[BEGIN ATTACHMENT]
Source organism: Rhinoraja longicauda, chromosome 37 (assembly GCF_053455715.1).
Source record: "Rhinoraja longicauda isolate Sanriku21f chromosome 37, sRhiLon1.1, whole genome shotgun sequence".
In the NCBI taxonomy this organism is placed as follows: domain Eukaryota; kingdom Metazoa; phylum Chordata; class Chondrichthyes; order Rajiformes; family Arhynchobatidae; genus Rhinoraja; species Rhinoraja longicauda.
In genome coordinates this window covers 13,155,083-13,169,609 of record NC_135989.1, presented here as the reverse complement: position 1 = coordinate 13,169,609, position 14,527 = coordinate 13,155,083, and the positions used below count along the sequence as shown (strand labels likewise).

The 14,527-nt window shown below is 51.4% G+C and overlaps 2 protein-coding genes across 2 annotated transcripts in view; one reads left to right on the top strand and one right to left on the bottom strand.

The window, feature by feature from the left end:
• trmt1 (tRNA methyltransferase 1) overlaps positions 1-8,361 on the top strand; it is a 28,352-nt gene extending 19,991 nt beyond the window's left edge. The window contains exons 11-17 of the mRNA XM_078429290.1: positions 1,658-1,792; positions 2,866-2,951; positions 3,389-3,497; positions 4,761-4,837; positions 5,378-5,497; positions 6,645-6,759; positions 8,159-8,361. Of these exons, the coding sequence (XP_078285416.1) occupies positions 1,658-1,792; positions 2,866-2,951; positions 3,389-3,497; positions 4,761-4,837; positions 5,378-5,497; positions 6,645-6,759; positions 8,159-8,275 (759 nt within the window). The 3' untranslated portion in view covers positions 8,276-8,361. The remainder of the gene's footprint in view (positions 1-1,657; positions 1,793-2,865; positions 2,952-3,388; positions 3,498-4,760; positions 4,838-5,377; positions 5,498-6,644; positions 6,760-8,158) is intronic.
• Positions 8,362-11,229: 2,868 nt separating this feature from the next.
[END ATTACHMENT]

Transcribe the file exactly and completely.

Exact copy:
Source organism: Rhinoraja longicauda, chromosome 37 (assembly GCF_053455715.1).
Source record: "Rhinoraja longicauda isolate Sanriku21f chromosome 37, sRhiLon1.1, whole genome shotgun sequence".
In the NCBI taxonomy this organism is placed as follows: domain Eukaryota; kingdom Metazoa; phylum Chordata; class Chondrichthyes; order Rajiformes; family Arhynchobatidae; genus Rhinoraja; species Rhinoraja longicauda.
In genome coordinates this window covers 13,155,083-13,169,609 of record NC_135989.1, presented here as the reverse complement: position 1 = coordinate 13,169,609, position 14,527 = coordinate 13,155,083, and the positions used below count along the sequence as shown (strand labels likewise).

The 14,527-nt window shown below is 51.4% G+C and overlaps 2 protein-coding genes across 2 annotated transcripts in view; one reads left to right on the top strand and one right to left on the bottom strand.

The window, feature by feature from the left end:
• trmt1 (tRNA methyltransferase 1) overlaps positions 1-8,361 on the top strand; it is a 28,352-nt gene extending 19,991 nt beyond the window's left edge. The window contains exons 11-17 of the mRNA XM_078429290.1: positions 1,658-1,792; positions 2,866-2,951; positions 3,389-3,497; positions 4,761-4,837; positions 5,378-5,497; positions 6,645-6,759; positions 8,159-8,361. Of these exons, the coding sequence (XP_078285416.1) occupies positions 1,658-1,792; positions 2,866-2,951; positions 3,389-3,497; positions 4,761-4,837; positions 5,378-5,497; positions 6,645-6,759; positions 8,159-8,275 (759 nt within the window). The 3' untranslated portion in view covers positions 8,276-8,361. The remainder of the gene's footprint in view (positions 1-1,657; positions 1,793-2,865; positions 2,952-3,388; positions 3,498-4,760; positions 4,838-5,377; positions 5,498-6,644; positions 6,760-8,158) is intronic.
• Positions 8,362-11,229: 2,868 nt separating this feature from the next.